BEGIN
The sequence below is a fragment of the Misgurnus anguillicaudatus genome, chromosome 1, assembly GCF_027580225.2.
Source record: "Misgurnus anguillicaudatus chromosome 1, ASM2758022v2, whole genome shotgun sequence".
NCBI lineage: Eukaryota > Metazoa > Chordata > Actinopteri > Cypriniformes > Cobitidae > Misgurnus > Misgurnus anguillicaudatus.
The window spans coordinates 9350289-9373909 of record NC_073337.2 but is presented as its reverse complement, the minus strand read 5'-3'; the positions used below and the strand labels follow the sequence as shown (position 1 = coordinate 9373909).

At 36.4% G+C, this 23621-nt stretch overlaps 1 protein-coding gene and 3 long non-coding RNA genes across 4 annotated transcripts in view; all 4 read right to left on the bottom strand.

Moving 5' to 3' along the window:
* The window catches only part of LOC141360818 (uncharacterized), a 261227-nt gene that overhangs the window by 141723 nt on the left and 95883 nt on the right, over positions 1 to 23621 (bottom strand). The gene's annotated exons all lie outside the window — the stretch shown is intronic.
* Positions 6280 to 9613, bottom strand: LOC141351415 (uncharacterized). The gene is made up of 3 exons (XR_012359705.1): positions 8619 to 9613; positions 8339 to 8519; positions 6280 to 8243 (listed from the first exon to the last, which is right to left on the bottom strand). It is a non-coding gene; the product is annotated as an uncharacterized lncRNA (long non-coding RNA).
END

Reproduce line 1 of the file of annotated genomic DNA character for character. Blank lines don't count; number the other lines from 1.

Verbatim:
The sequence below is a fragment of the Misgurnus anguillicaudatus genome, chromosome 1, assembly GCF_027580225.2.